posted on Tue 24 Jun 2014 2:21 PM
Briefing by the 1737 Iran Sanctions Committee Chair

Tomorrow afternoon (25 June), the chair of the 1737 Iran Sanctions Committee, Ambassador Gary Quinlan (Australia), will present his 90-day report on the work of the Committee to the Security Council. Council members are expected to make statements as well.

While the main focus of the meeting will be on developments in the Committee and sanctions implementation, Council members are likely to also comment on the status of the talks between Iran and the P5+1 (China, France, Germany, Russia, the UK and the US), which are now at a critical stage with less than four weeks remaining before the 20 July deadline set by the parties to reach a comprehensive agreement. Recent media reports following the latest round of negotiations in Vienna from 16-20 June have not been very encouraging, with the two sides apparently remaining far apart on the question of how much uranium-enrichment capacity Iran should be allowed to retain. Still, it seems the talks produced a tentative draft of a final agreement and negotiations are set to resume on 2 July. If indeed an agreement is reached, this will have important implications for the Security Council. For example, any provisions allowing Iran limited uranium-enrichment capacity would be incompatible with current Council resolutions demanding the suspension of all uranium enrichment activities.

In terms of developments in the Committee, the chair is expected to brief on recent discussions of the latest report by the Panel of Experts (PoE) assisting the Committee (S/2014/394). (It was submitted to the Committee on 7 May and made public on 11 June). In the report, the PoE stresses that the prospect of a comprehensive agreement between Iran and the P5+1 has “dramatically shifted the context in which the Panel works” and highlights as a challenge that there is a degree of confusion among member states as to whether UN sanctions against Iran remain fully in force. One of the report’s conclusions is therefore that member states need additional guidance regarding the status of the sanctions imposed by the Council in the event of an agreement with Iran.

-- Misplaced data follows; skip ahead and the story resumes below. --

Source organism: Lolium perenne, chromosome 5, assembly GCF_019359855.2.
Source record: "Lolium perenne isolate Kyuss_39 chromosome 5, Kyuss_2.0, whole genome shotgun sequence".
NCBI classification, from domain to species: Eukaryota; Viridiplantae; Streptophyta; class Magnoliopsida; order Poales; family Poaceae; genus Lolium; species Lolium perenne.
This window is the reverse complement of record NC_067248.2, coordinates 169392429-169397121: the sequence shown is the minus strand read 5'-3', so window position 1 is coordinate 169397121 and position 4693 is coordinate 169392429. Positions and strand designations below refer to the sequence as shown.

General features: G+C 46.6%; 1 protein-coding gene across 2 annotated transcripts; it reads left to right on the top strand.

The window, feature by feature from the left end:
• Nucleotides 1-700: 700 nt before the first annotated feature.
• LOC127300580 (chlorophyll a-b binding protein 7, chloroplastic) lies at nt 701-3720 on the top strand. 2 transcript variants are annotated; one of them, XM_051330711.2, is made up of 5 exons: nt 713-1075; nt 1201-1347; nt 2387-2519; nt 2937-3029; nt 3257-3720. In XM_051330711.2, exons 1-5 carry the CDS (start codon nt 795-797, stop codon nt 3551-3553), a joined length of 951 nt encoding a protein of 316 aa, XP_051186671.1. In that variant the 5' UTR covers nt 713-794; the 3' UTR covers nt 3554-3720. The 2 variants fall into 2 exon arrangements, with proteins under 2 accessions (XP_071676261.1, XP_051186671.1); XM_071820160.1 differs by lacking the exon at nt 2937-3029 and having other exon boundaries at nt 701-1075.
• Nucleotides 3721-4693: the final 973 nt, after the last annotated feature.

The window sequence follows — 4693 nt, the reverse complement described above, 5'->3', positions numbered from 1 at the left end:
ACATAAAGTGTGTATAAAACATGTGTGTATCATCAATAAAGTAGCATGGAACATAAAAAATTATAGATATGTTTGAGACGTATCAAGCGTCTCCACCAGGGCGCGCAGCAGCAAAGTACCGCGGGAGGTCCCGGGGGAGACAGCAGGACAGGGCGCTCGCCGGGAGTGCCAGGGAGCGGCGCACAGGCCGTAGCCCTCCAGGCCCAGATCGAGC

The report also recommends that the Committee provide additional clarification to member states regarding their reporting obligations in cases of possible incidents of non-compliance, in particular with regard to the content, timing and sequencing of reporting steps. (The report notes that the existing reporting requirements do not work well in practice, citing as evidence that no state has ever reported an incident within five working days of an interdiction as prescribed by the Council in resolution 1929).

Other recommendations in the report—several of which have appeared in previous reports—are mostly directed at member states. States are encouraged to provide the Committee with additional information regarding designated individuals, in particular bio-identifiers, and to also share information, together with financial institutions, on different types of proliferation financing to promote a better understanding of such activities. In addition, states are advised to alert manufacturers of dual-use goods as well as carriers and freight forwarders of the need for additional measures and increased vigilance to prevent their goods and services from being used by Iran for prohibited activities and to provide open public registries of companies to help identify front companies and designated individuals and entities.